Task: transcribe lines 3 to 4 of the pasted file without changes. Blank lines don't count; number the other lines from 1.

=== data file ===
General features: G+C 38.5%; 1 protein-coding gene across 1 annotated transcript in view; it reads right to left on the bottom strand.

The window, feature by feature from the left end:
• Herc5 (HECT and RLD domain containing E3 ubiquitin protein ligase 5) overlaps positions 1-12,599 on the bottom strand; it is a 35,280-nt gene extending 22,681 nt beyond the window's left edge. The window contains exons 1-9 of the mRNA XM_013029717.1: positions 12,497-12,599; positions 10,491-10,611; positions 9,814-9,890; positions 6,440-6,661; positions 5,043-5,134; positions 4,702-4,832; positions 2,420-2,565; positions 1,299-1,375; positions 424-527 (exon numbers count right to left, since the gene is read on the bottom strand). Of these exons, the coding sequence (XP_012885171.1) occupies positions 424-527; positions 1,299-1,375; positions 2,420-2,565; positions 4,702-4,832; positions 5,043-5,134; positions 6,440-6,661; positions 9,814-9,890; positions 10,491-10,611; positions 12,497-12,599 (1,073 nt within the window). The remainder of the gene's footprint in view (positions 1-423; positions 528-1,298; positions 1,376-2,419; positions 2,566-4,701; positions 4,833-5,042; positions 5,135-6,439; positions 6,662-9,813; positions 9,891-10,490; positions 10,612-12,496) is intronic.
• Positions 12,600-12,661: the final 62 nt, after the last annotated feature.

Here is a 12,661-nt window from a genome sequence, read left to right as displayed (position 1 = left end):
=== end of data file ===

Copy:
• Herc5 (HECT and RLD domain containing E3 ubiquitin protein ligase 5) overlaps positions 1-12,599 on the bottom strand; it is a 35,280-nt gene extending 22,681 nt beyond the window's left edge. The window contains exons 1-9 of the mRNA XM_013029717.1: positions 12,497-12,599; positions 10,491-10,611; positions 9,814-9,890; positions 6,440-6,661; positions 5,043-5,134; positions 4,702-4,832; positions 2,420-2,565; positions 1,299-1,375; positions 424-527 (exon numbers count right to left, since the gene is read on the bottom strand). Of these exons, the coding sequence (XP_012885171.1) occupies positions 424-527; positions 1,299-1,375; positions 2,420-2,565; positions 4,702-4,832; positions 5,043-5,134; positions 6,440-6,661; positions 9,814-9,890; positions 10,491-10,611; positions 12,497-12,599 (1,073 nt within the window). The remainder of the gene's footprint in view (positions 1-423; positions 528-1,298; positions 1,376-2,419; positions 2,566-4,701; positions 4,833-5,042; positions 5,135-6,439; positions 6,662-9,813; positions 9,891-10,490; positions 10,612-12,496) is intronic.
• Positions 12,600-12,661: the final 62 nt, after the last annotated feature.